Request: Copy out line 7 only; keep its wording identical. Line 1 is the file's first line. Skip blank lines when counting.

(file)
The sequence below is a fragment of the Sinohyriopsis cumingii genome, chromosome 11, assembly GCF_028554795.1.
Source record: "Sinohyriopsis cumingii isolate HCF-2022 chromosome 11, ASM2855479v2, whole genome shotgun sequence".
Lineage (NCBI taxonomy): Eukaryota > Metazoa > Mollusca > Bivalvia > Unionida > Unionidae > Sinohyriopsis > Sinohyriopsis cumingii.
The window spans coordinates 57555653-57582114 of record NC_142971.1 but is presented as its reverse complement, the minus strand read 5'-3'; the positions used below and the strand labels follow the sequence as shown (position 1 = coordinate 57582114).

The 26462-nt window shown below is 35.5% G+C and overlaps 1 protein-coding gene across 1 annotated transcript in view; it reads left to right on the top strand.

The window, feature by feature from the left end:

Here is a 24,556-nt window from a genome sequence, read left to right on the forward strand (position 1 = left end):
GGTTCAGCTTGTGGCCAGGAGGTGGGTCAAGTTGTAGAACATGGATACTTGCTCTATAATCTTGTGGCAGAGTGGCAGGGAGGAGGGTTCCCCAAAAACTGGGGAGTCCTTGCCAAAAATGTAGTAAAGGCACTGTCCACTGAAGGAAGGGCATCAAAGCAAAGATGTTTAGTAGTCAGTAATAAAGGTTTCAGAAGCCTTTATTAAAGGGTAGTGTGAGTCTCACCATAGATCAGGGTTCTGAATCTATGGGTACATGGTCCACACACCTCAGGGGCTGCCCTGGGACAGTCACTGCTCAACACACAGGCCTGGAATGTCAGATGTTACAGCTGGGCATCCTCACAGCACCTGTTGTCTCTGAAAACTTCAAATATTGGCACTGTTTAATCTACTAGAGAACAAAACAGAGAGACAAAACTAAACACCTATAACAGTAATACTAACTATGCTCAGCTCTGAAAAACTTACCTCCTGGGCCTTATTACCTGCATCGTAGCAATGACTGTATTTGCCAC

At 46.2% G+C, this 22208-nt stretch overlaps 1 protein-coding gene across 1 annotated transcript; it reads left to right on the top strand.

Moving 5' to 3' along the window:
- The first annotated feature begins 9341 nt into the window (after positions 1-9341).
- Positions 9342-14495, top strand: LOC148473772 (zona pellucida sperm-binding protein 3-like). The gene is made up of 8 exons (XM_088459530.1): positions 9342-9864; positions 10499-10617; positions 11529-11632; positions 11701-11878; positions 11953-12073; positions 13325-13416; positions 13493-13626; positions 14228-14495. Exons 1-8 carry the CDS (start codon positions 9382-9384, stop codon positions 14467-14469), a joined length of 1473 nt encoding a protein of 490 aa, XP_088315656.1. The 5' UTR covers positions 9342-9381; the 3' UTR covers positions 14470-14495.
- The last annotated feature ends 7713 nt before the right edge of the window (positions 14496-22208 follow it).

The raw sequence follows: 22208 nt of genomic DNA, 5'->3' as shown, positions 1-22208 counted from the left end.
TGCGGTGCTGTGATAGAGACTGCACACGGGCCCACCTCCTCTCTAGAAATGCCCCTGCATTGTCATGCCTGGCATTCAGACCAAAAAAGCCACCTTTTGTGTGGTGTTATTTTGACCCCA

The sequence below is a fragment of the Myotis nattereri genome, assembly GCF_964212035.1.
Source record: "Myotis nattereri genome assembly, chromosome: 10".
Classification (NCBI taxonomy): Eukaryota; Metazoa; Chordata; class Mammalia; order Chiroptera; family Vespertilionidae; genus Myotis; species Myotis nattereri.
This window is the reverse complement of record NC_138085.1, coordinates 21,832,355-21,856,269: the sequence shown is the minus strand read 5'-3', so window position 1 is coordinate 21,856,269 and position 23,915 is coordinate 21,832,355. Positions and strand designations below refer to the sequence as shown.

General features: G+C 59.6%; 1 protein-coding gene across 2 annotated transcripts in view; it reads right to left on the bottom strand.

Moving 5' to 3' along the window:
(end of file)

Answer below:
Here is a 24,556-nt window from a genome sequence, read left to right on the forward strand (position 1 = left end):